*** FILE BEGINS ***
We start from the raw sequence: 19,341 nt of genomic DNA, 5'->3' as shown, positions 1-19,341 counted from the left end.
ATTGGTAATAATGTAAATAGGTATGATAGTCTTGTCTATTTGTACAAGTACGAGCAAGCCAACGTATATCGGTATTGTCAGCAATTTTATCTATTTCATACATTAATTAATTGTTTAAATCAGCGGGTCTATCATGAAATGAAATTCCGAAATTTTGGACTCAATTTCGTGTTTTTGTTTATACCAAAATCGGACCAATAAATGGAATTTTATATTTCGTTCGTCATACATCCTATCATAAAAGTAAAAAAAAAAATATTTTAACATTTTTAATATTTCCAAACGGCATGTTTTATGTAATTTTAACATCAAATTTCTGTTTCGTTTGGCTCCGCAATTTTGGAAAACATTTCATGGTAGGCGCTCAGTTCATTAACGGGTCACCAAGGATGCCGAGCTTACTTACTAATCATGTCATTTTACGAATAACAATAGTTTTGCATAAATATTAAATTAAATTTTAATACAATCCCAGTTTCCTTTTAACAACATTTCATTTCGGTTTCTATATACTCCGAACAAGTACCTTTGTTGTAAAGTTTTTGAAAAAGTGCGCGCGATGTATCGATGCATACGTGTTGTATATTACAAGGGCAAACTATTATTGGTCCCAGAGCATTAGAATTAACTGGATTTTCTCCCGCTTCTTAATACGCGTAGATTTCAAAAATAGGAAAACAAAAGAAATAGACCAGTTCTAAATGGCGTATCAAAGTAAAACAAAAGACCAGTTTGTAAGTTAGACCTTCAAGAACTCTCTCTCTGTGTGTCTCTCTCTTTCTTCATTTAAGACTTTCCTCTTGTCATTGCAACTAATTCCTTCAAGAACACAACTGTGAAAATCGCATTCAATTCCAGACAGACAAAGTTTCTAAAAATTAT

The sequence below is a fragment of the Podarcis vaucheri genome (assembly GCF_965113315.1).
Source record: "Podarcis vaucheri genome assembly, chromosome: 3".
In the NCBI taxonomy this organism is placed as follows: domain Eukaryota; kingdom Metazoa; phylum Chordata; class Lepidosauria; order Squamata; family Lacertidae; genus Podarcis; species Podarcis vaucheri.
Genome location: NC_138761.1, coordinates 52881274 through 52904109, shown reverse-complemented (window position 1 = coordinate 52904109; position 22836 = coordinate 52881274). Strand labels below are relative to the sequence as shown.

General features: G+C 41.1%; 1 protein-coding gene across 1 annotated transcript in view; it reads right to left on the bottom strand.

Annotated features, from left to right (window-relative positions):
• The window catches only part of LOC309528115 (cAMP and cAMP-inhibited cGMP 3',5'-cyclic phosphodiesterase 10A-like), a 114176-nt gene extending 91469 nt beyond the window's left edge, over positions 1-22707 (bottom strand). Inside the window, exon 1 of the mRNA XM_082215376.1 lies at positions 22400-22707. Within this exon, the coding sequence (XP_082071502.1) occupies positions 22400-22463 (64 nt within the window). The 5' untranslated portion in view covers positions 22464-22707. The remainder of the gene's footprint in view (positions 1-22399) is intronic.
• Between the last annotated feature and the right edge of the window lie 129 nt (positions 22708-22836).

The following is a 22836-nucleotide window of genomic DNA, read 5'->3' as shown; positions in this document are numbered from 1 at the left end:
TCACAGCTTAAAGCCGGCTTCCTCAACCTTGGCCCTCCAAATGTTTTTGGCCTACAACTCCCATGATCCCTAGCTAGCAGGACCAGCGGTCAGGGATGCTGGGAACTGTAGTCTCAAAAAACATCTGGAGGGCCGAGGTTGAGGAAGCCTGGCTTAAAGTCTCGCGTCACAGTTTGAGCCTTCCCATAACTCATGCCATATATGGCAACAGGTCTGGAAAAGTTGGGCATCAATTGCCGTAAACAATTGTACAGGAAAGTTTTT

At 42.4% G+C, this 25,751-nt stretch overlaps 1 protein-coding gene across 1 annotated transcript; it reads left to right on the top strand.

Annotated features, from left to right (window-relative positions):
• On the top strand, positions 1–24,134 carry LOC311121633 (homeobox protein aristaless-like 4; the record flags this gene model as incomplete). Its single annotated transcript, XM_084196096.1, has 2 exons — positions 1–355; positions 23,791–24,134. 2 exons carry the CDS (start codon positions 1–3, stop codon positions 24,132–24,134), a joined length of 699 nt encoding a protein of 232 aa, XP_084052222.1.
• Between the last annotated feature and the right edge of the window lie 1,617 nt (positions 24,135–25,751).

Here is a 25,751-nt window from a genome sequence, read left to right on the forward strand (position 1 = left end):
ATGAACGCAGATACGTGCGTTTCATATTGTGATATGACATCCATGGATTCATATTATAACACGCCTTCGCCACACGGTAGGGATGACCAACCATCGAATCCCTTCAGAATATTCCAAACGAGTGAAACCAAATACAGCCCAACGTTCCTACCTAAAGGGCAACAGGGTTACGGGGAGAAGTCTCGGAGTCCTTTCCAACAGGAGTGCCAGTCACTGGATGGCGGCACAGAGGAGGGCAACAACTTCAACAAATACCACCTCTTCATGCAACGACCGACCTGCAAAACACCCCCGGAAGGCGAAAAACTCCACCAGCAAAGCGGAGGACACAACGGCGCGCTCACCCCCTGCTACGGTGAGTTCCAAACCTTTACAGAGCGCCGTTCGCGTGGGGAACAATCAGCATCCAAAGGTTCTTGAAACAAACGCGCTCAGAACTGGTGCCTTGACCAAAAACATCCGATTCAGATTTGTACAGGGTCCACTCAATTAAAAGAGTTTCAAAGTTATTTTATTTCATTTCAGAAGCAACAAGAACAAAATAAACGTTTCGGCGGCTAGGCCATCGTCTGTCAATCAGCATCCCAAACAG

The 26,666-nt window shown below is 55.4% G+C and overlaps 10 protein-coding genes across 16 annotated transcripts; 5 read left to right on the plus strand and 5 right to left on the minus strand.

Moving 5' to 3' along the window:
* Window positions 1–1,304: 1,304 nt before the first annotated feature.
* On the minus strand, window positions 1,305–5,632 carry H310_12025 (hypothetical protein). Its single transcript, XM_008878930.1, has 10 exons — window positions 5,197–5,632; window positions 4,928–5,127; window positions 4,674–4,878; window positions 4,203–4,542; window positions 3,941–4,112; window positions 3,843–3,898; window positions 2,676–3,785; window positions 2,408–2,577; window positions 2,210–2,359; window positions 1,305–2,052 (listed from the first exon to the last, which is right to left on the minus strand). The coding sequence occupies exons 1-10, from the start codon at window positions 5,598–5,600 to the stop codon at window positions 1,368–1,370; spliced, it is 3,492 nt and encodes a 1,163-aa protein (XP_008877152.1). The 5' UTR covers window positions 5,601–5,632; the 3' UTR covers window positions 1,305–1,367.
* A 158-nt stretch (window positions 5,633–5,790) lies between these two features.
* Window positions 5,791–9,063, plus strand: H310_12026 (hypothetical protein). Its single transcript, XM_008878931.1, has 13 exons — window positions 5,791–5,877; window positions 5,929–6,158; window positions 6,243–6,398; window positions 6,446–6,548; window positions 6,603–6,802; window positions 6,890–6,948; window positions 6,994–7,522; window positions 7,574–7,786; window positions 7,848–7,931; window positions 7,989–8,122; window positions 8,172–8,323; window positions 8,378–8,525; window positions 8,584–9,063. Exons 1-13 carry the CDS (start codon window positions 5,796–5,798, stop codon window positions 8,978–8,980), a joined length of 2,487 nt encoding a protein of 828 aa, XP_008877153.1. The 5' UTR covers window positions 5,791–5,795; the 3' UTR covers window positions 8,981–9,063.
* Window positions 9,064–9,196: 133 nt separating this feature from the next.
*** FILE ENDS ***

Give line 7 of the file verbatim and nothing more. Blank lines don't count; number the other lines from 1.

General features: G+C 41.1%; 1 protein-coding gene across 1 annotated transcript in view; it reads right to left on the bottom strand.